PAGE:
This section is from "The Horticulturist, And Journal Of Rural Art And Rural Taste", by P. Barry, A. J. Downing, J. Jay Smith, Peter B. Mead, F. W. Woodward, Henry T. Williams. Also available from Amazon: Horticulturist and Journal of Rural Art and Rural Taste.
Whereas, news has been received of the loss of the steamer Henry Clay, by fire, on the Hudson, and among the lost we find the name of A. J. Downing, of Newburgh, the editor of the Horticulturist; therefore, be it Resolved, That while we deplore the loss of so many lives, and sympathise with those bereaved, we learn with feelings of sincere regret and profound grief, of the death of the distinguished horticulturist, A. J. Downing. That while horticulture engages the attention, and enlists the feelings of many, none have surpassed the deceased in intelligence, enthusiasm, industry and devotion, in all things that relate to " rural art and rural taste," none have left more enduring or more beautiful monuments of their labors, than he. Death has surprised him in the midst of his usefulness and success, and just as his cultivated taste was being fully appreciated by the nation. Who can fill his place?
Resolved, That as an honorary member of our Society, we feel that we have a lost a brother, whose writings and teachings have been our pleasure and our guide, and whose memory we will cherish as one worthy our love and esteem.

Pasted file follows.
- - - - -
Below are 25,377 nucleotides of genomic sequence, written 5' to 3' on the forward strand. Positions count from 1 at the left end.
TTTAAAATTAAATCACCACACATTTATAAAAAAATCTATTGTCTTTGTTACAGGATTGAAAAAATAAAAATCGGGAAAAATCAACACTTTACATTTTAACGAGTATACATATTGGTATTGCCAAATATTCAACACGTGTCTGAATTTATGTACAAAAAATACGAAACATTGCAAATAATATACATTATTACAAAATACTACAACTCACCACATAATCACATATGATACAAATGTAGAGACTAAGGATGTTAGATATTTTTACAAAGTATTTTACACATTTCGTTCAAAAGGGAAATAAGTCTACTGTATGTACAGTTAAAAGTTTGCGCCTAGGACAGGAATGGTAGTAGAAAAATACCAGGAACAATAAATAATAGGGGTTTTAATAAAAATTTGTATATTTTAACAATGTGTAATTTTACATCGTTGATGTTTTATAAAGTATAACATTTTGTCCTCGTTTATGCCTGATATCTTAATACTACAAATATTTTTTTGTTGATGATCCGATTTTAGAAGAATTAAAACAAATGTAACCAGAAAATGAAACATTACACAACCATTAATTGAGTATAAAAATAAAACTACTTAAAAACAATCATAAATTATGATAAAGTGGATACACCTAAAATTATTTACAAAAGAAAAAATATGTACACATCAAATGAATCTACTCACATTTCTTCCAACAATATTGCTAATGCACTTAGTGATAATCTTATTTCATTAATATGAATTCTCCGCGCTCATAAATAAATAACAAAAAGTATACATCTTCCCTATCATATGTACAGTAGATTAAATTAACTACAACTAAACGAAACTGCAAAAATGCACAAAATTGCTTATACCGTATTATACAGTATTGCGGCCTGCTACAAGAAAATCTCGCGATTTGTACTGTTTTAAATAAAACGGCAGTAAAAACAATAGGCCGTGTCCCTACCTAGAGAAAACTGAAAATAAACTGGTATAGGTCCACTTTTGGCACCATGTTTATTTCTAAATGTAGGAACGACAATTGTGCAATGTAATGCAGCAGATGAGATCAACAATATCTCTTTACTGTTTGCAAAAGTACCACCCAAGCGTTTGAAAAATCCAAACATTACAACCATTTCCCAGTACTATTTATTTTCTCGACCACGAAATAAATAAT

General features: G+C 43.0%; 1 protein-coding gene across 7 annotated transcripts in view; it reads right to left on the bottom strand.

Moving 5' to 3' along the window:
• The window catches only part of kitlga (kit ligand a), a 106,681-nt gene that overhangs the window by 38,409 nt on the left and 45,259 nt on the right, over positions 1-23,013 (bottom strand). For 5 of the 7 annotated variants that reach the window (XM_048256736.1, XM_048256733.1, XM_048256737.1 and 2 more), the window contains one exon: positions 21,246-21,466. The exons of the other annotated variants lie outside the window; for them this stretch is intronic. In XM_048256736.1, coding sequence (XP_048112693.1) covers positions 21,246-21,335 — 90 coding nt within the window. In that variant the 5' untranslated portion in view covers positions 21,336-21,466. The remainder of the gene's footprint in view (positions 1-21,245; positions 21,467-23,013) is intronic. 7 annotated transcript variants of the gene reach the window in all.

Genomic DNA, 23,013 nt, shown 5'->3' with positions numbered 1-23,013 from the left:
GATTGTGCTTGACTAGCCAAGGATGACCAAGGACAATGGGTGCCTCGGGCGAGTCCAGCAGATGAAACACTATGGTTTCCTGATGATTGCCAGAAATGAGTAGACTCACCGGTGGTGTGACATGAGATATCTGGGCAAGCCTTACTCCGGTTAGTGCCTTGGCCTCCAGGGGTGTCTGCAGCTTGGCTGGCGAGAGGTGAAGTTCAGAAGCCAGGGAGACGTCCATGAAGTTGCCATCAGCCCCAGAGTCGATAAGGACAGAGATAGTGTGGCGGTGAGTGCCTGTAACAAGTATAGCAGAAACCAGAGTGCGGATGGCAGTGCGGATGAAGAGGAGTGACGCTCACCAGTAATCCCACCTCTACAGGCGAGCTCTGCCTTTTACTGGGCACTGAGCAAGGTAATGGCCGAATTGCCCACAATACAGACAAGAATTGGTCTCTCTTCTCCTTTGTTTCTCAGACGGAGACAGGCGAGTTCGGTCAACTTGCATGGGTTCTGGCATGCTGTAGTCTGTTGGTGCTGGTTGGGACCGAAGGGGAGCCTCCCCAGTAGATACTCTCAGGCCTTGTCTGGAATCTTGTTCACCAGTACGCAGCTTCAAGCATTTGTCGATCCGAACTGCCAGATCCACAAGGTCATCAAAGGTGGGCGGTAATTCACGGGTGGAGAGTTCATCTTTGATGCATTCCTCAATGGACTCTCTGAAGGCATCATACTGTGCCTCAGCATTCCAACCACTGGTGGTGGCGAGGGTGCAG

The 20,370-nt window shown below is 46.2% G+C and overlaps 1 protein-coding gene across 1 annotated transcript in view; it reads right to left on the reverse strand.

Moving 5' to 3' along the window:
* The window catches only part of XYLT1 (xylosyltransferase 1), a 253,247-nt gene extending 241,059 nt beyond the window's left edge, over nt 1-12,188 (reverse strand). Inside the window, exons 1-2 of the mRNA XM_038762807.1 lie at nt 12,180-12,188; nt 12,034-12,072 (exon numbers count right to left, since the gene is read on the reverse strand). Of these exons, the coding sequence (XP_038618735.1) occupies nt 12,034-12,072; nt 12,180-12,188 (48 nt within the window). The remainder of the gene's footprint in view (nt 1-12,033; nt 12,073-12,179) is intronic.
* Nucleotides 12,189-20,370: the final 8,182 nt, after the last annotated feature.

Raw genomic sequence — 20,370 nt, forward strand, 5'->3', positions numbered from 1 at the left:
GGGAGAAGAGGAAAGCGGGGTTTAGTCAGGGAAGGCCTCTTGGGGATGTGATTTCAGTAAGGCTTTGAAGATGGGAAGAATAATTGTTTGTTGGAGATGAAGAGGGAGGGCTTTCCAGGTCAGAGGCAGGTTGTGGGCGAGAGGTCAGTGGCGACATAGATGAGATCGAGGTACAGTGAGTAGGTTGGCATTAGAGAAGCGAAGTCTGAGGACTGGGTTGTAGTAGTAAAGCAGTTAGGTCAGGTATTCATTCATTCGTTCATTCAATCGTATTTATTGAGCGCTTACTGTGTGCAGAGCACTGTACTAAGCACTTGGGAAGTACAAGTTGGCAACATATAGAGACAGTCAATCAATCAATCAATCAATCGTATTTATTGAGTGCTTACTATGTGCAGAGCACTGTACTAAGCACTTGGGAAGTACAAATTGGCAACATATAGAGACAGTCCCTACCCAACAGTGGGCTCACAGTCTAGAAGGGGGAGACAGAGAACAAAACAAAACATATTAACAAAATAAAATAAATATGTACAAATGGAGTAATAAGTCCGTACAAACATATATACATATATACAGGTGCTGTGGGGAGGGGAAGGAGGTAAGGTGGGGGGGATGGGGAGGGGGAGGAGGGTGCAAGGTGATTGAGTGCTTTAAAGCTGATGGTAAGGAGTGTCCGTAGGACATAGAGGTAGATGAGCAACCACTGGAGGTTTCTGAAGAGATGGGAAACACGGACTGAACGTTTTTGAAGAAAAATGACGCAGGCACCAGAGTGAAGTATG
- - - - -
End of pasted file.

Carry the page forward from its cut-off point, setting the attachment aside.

Resolved, That in this bereavement, we sympathise with his family, and the friends of horticulture every where, and as a token of our esteem, we will place these resolves on our minutes, and forward them to be published in the journal which he so ably edited.
[From the N. Y. Tribune].
Among the victims by the destruction of the Henry Clay, there is none whom the country could so little afford to lose, or whose services to the community could so little be replaced, as Mr. Downing of Newburgh. A man of genius and of high culture, thoroughly disciplined in his profession by long study and observation in Europe, with taste refined and judgment true enough to feel the deficiencies and to know the needs of our domestic, and especially of our rural architecture; still in the prime of life, and exercising a wide influence by his practical la bors as well as by his life, he is snatched from a sphere of high and beautiful utility, and a successor we cannot hope to find. What Mr. Downing had done and was doing to improve the fashion of our dwellings, hardly surpassed in value his contributions, theoretical and practical, to the kindred art of landscape gardening. Under his directing hands, the grounds at the Smithsonian Institute at Washington, were being transformed into models of beauty in their kind, aud the grounds about many private mansions also bear testimony to the same taste, the same wise sense of beauty and fitness. As ' a writer, Mr. Downing is remarkable fur a mixture of the strong sense, thorough understand-iug of his subject, and a genial originality.